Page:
If New York is America’s finance capital, with Los Angeles filling the same role for entertainment and Silicon Valley for technology, then surely the Boston area constitutes our center of academic and intellectual life, being home to a host of top universities such as Harvard, MIT, BU, Tufts, and many others. Partly for this reason, most estimates of average educational levels and “intelligence” have placed the Bay State at or near the very top of the rankings.
Thus, with Boston making much of its living from the intellect-processing industry, it is hardly surprising that the first major media discussion of my article Race, IQ, and Wealth should appear in the Boston Globe, these days owned by the New York Times Company. The piece provided an excellent (and quite favorable) summary of my major points, and featured a large photo of Charles Darwin’s cousin Francis Galton, the grandfather of modern intelligence testing, with a version of the piece also running in the print edition of the Sunday Globe. I very much hope this is an early indication that coverage of my analysis will gradually begin extending beyond the hostile racialist websites which have so far represented its primary audience.
What Do IQ Differences Really Mean?, Josh Rothman, The Boston Globe
Meanwhile, Steven Pinker, one of Harvard’s own leading luminaries and a very prominent evolutionary psychologist, has commended me for the IQ analysis presented in my article, but wonders if I’m not simply “tilting at a straw man.” He finds it difficult to believe that Richard Lynn or indeed anyone other than “an idiot or a fanatic ideologue” could possibly deny that socio-economic, cultural, and educational factors might often have a very substantial impact on tested IQ scores. His point seems a reasonable one, but I just do not think it is correct.
As I have previously mentioned, Google indicates that the IQ theories of Lynn and Vanhanen have been discussed on some 100,000 web pages, and virtually all of these have interpreted them as proposing a very strict genetic-determinist model of IQ, with the vast majority of the commentary being quite laudatory. I have recently read through some 800 pages of Lynn’s various books and am not sure I have encountered a single major mention of socio-economic or cultural factors as playing a sizable role in determining tested IQ. Even nutrition, an environmental factor whose importance Lynn readily acknowledges, received just a brief mention in the 300 pages of his primary work. I think it likely that Lynn is actually saying what everyone seems to believe he is saying, and that he rejects the possibility that “cultural factors” could rapidly shift population IQs by the 5, 10, or perhaps even 15 points, a result which I seem to find directly in his own data.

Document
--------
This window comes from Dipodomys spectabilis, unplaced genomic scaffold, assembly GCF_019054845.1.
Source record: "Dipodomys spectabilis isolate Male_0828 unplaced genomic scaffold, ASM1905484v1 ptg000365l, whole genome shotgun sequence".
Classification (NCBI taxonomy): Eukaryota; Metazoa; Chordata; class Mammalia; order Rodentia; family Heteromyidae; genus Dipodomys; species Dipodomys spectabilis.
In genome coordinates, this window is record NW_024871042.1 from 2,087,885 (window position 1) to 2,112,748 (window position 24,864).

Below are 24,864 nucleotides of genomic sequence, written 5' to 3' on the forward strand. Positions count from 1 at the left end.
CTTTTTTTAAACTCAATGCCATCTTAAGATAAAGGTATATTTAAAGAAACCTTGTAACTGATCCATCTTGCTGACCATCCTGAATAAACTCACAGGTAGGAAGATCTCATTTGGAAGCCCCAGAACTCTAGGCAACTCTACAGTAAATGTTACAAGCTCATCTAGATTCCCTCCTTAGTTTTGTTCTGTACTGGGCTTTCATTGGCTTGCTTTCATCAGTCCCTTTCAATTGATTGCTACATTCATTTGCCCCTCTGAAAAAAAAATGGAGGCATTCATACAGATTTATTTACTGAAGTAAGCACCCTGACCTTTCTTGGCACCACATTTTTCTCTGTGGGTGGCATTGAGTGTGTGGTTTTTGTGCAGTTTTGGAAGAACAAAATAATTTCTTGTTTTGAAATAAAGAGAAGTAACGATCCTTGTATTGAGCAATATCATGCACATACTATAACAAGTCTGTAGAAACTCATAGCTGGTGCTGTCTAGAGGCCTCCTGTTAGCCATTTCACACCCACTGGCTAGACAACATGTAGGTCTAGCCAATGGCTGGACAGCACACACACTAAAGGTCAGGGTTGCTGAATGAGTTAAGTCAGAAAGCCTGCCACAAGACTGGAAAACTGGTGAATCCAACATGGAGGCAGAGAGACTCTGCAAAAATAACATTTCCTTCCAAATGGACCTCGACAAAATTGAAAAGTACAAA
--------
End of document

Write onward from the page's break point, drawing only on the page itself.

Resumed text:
Consider that my article has provoked a vast outpouring of Internet debate, with perhaps 700 or more comments across several websites, the vast majority of them quite hostile. My analysis has been attacked on every possible basis, often in mutually contradictory terms. There has even been some scattered criticism of Lynn himself, with suggestions that he sometimes published weak data. Yet I think not a single individual has claimed that I had misinterpreted or mischaracterized Lynn’s scientific position, so if I have misunderstood Lynn’s theories, I seem not to have been alone.
Academic and ideological communities are often quite narrowly circumscribed, and what is believed to be fully established scientific truth within certain intellectual circles may be viewed as absurd nonsense in others. For example, several prominent academics who accepted without question my arguments regarding the considerable malleability of IQ were meanwhile quite surprised and skeptical about the charges of serious scientific misconduct which I levied against the late Stephen Jay Gould, although those charges had received widespread mainstream coverage in recent years. Meanwhile, quite a number of other academics regarded my criticism of Gould as representing about the only correct portion of my entire article. It wouldn’t surprise me if in sheer numerical terms, nearly all of today’s bitter IQ debates are actually fought between Lynnists and Gouldians, with those denouncing Gould almost invariably hailing Lynn and vice-versa. Factual reality runs second to ideological tribalism.